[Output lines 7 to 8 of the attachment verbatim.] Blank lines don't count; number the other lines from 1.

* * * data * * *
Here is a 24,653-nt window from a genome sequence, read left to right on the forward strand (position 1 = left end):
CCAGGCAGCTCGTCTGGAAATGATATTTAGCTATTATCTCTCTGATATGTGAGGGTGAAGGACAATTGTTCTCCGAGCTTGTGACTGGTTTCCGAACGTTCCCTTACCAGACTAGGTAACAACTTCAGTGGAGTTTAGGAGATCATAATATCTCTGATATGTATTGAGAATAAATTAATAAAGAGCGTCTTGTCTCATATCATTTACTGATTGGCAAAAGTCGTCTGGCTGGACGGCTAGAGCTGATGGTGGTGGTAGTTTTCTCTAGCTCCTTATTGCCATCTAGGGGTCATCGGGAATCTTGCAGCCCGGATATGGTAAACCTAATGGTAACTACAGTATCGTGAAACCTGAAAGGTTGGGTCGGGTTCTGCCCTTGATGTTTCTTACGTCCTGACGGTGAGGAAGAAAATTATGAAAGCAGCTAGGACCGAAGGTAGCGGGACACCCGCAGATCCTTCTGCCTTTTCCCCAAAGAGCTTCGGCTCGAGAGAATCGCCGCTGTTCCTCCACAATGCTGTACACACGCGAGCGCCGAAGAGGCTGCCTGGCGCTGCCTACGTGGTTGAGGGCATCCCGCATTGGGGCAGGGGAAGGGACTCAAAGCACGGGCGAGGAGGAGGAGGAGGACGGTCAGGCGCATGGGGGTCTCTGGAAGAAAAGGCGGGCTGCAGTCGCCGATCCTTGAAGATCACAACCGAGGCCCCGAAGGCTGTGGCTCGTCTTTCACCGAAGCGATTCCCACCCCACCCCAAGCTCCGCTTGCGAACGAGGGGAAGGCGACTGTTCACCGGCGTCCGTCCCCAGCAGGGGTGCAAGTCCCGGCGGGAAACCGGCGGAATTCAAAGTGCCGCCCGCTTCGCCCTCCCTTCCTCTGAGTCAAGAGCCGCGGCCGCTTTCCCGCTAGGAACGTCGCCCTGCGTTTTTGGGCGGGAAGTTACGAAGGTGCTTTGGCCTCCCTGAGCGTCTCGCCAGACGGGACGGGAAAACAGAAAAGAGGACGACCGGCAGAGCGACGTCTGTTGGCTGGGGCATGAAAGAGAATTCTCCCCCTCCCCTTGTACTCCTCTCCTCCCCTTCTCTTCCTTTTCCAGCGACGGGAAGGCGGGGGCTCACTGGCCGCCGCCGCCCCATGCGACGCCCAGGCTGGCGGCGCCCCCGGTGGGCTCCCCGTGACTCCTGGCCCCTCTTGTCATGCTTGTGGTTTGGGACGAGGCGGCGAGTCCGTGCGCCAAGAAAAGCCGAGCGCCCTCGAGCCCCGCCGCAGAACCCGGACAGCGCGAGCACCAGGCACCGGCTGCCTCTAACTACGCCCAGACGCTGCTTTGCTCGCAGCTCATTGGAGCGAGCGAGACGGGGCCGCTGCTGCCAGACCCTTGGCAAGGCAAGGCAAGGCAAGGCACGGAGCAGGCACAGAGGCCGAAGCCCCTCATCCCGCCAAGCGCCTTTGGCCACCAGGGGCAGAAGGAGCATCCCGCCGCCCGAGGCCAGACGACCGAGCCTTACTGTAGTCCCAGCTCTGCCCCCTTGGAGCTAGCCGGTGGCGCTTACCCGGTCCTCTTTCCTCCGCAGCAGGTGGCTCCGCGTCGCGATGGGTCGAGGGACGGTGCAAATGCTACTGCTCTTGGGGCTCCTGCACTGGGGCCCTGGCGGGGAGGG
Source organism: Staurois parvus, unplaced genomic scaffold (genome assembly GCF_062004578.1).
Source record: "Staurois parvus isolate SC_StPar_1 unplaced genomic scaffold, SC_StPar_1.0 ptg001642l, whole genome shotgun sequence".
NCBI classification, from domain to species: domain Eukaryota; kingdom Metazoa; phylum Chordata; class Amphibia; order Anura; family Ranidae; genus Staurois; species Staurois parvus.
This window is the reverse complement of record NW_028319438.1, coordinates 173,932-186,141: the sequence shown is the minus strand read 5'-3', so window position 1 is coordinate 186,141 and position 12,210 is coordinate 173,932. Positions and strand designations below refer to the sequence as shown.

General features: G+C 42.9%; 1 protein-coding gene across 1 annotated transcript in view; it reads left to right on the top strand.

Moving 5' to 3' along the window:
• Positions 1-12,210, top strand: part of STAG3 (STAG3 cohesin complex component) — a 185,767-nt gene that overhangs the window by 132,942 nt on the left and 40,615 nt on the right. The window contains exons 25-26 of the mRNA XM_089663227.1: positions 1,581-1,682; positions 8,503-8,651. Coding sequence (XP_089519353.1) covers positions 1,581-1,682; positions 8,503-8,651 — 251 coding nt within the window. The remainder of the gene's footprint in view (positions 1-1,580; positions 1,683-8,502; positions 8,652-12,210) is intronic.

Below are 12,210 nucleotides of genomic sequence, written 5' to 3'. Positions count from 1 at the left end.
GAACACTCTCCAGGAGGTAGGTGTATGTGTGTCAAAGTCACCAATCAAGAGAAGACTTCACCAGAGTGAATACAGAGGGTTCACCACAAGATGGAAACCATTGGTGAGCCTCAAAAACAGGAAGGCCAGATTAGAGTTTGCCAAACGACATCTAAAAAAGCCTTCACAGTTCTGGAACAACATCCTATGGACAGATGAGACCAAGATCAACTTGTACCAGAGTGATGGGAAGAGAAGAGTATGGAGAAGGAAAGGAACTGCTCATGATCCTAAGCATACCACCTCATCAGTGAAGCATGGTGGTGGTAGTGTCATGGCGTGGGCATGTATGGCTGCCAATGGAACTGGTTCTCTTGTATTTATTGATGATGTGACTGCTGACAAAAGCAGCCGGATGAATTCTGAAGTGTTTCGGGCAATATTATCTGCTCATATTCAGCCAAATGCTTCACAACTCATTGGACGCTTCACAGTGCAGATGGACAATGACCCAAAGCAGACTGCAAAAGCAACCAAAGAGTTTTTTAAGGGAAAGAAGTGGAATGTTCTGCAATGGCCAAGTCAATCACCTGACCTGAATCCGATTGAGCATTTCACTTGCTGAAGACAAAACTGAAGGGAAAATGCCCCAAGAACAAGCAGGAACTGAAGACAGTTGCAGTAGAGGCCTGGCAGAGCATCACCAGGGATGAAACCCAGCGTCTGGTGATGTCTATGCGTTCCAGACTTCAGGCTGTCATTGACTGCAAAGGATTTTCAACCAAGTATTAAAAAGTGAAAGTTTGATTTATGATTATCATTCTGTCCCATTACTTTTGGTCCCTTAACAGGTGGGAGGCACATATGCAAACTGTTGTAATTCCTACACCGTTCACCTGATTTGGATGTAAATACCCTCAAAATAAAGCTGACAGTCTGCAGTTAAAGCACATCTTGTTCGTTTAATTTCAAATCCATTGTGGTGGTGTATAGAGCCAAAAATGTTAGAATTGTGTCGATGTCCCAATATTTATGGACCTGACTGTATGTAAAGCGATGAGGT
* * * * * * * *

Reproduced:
General features: G+C 42.9%; 1 protein-coding gene across 1 annotated transcript in view; it reads left to right on the top strand.

Moving 5' to 3' along the window: